Home > Uncategorized > “Contagion” and the Semi-Apocalypse

“Contagion” and the Semi-Apocalypse

I’m trying to get back onto the blogging bandwagon. Pray for me.

And what a better way to get back into blogging than to talk about a movie that came out months ago! Forgive me, I saw “Contagion” just a few weeks back while at a conference in Terre Haute, IN (which is about as interesting a town as the name suggests). I thought the movie was top-notch: slick, savvy, focused, and brisk. A deadly virus has emerged randomly and is spreading frighteningly fast across the globe, forcing nations to react–sometimes harshly–to contain the problem and prevent further outbreak. Rather than closely attending to a few characters, it focuses mainly on scientists, doctors, and public health officials (science comes across looking great for once). This is not a movie about the death of a loved one: it’s a movie about statistical death and how you handle the death and fears of whole populations rationally without losing passionate urgency at the same time.It gets as much of a kick out of depleted supermarkets and piles of garbage on the curb as it does the death of a wife or child.

It’s also not what most virus movies become: apocalyptic. It’s not “Twelve Monkeys” or “28 Days” or “I am Legend,” where a single virus completely turns our world upside down into a dystopia. Civilization outlasts the virus here. In a sense, it’s a “semi-apocalypse,” which makes it that much more real, fascinating, and frightening. You could see these events actually play out in a world that exists outside of Southern California. Politically- and environmentally-minded filmmakers and artists should take note. People that want to dramatize the terror of climate change have, generally, gone the “apocalypse movie” route (think “Day After Tomorrow”), trying to make environmental disaster as horrifying as Godzilla. But there’s one problem with that: people begin to worry about it as much as they worry about Godzilla. A “semi-apocalypse” doesn’t allow any escapism–the problems and solutions are emerging out of a world that looks much like our own. This might make diminish the shock value, but “shock” is the last thing modern audiences need. More like a bitter dose of reality.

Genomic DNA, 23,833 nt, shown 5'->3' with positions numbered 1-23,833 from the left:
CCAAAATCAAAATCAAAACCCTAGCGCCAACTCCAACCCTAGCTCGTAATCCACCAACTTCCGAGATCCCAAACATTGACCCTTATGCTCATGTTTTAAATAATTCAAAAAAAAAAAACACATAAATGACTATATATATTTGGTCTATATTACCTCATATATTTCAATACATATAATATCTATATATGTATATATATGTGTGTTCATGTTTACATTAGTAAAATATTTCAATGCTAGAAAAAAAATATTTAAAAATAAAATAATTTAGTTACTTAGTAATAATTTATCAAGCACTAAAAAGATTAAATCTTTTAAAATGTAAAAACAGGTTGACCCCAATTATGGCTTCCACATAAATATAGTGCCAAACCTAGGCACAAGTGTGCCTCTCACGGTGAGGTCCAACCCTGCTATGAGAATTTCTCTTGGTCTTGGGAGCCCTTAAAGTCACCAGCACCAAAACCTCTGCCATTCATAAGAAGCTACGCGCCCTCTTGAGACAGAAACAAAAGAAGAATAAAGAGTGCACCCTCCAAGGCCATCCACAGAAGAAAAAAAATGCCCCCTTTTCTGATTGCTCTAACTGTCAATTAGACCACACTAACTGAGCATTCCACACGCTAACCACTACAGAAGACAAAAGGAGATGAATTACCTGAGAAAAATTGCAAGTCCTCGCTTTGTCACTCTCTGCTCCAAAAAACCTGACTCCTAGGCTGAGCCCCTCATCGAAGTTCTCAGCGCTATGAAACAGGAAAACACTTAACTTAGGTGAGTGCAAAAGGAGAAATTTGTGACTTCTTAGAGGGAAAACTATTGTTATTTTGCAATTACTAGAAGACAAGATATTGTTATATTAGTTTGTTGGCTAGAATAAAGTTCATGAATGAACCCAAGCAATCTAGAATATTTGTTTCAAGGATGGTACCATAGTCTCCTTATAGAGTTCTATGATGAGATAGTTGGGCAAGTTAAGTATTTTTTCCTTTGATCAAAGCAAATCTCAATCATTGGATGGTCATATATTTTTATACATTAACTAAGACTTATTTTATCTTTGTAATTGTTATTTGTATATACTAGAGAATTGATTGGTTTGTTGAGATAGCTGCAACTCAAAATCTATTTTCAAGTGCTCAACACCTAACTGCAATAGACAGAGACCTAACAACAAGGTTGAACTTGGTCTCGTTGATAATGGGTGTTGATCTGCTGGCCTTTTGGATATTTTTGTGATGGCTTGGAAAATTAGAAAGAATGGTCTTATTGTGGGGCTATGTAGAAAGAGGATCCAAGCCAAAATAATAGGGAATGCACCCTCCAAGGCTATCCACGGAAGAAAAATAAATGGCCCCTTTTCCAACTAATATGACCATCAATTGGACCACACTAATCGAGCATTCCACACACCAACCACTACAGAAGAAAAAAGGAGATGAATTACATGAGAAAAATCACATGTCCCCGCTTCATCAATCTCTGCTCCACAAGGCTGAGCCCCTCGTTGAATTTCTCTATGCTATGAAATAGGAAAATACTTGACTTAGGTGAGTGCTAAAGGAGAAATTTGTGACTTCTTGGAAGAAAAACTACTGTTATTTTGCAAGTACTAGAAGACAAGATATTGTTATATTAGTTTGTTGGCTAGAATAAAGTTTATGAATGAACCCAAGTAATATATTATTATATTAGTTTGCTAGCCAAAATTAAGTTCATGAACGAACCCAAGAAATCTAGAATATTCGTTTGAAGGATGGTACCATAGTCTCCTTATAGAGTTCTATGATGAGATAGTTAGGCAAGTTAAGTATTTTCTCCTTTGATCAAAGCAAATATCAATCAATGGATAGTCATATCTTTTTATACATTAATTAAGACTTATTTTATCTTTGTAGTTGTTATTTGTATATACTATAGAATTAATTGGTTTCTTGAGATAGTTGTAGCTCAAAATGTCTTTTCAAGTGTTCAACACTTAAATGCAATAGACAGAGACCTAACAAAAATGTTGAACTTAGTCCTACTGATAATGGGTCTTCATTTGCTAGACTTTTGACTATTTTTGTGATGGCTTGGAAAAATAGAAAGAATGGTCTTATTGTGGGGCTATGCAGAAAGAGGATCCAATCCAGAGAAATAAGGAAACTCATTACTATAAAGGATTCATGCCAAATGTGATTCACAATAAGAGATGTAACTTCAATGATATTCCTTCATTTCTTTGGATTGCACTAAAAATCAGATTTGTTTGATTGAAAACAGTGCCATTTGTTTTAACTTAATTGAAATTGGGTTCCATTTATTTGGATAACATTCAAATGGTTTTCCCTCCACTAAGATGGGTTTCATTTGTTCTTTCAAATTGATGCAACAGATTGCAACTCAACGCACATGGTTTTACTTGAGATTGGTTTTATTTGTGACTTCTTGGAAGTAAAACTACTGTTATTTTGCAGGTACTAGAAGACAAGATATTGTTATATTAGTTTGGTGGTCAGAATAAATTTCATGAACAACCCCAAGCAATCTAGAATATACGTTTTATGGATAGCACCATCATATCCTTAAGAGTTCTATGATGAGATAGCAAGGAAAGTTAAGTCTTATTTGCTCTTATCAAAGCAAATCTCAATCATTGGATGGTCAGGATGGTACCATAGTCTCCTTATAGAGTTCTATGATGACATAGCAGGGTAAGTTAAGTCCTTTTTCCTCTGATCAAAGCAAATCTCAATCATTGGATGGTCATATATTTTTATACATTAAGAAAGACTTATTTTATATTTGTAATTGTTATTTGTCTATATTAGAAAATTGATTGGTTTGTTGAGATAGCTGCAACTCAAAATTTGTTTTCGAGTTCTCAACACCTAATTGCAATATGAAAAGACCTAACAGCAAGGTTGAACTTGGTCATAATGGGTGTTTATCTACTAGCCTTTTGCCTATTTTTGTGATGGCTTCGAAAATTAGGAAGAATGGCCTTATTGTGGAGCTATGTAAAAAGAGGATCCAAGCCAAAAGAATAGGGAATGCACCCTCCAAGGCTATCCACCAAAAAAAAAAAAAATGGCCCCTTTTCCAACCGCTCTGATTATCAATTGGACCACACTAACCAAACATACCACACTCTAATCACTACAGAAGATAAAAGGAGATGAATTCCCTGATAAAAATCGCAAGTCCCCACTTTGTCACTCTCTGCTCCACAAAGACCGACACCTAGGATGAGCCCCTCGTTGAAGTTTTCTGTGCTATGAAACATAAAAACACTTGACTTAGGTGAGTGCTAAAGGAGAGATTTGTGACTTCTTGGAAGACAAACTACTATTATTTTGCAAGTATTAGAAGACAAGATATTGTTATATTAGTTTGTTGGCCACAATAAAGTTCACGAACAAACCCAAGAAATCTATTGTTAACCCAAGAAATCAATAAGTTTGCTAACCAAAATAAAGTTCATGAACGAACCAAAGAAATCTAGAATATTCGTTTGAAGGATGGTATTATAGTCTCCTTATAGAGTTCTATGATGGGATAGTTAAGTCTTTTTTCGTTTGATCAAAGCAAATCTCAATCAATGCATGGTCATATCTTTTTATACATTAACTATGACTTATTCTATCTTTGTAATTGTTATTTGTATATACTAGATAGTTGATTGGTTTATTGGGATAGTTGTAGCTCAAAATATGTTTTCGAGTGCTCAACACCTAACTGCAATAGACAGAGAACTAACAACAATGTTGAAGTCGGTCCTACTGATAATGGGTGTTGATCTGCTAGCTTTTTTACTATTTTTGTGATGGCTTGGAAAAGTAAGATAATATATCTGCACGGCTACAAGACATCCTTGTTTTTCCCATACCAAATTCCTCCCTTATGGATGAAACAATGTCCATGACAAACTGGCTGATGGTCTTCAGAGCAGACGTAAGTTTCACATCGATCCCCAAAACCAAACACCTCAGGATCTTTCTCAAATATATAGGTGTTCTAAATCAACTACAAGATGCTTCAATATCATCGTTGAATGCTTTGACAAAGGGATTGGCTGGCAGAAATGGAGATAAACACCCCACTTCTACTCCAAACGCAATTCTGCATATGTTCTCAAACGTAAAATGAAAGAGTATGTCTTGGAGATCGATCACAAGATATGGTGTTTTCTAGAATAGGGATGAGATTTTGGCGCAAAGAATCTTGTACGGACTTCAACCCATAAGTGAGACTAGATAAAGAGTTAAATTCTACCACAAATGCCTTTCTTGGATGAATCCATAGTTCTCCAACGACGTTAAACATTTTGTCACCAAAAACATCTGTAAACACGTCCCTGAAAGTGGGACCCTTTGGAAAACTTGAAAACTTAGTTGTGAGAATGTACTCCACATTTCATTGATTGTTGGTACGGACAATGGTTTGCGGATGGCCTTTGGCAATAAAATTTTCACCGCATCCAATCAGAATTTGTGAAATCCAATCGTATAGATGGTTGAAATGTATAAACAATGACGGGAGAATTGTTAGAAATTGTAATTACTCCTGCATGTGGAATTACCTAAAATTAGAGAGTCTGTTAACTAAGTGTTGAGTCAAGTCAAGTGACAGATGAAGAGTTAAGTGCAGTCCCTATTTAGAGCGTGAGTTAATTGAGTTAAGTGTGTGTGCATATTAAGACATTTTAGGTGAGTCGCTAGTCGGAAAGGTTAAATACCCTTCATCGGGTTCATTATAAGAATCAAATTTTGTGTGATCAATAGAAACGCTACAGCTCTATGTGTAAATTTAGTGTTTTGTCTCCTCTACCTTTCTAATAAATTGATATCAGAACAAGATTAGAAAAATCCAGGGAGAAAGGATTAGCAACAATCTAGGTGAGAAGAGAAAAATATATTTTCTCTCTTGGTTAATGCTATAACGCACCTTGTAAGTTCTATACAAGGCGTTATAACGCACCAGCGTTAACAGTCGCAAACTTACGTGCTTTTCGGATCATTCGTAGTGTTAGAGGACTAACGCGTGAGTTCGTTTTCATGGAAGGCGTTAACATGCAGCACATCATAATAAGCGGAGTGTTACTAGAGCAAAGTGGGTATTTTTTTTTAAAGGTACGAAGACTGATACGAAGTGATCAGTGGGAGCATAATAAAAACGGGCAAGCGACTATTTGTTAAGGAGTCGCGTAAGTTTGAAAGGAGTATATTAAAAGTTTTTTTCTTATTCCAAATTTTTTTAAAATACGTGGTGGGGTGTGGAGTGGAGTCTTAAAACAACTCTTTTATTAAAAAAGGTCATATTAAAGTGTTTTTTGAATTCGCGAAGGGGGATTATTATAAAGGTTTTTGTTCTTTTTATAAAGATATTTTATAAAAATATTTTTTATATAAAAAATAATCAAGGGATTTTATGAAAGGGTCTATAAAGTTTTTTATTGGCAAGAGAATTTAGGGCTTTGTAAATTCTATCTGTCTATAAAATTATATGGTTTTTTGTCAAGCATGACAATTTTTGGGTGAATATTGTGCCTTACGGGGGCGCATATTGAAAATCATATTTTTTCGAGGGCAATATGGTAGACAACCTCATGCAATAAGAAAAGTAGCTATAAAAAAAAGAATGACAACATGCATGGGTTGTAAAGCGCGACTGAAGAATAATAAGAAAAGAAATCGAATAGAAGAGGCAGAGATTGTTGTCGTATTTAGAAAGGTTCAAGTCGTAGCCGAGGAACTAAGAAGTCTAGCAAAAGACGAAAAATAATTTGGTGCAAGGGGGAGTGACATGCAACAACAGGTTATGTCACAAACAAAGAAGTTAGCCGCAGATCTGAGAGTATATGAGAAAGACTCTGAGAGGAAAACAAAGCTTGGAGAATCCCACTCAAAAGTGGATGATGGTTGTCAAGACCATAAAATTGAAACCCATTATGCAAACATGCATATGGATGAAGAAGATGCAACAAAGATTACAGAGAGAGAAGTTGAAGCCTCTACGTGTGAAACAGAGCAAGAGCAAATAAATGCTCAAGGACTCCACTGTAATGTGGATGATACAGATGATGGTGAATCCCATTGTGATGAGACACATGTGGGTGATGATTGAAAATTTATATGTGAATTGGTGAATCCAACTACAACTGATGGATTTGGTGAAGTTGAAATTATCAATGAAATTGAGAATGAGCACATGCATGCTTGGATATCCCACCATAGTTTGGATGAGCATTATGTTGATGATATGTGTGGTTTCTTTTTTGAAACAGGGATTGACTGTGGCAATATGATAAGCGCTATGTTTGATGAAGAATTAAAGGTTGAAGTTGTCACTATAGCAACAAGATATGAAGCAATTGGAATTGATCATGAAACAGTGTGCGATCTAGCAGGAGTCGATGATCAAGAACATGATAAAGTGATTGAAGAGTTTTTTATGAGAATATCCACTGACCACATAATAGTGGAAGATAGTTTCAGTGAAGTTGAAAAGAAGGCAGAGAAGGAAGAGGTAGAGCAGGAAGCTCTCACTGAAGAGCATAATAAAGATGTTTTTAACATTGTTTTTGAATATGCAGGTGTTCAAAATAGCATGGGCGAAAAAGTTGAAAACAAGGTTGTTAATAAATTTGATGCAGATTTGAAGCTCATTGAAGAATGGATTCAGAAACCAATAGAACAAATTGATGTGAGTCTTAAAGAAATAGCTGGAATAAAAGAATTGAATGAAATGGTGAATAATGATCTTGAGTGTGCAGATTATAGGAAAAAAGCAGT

Oh, and Jude Law’s teeth look terrible in the movie. I mean, really bad.

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Categories: Uncategorized
  1. Liz
    December 5, 2011 at 12:26 pm

    Welcome back!

    I’m actually shocked that this movie was any good. And I agree with your idea of a semi-apocalypse: it’s far more terrifying!

    And Jude Law grosses me out. I think it’s partially because he has bad teeth, and also because he’s incredibly effeminate to me. I mean, I realize that shouldn’t be a dealbreaker, but when I hear women gush about how “hot” he is, I get all creeped out. It’s like (heterosexual) women gushing about a drag queen.

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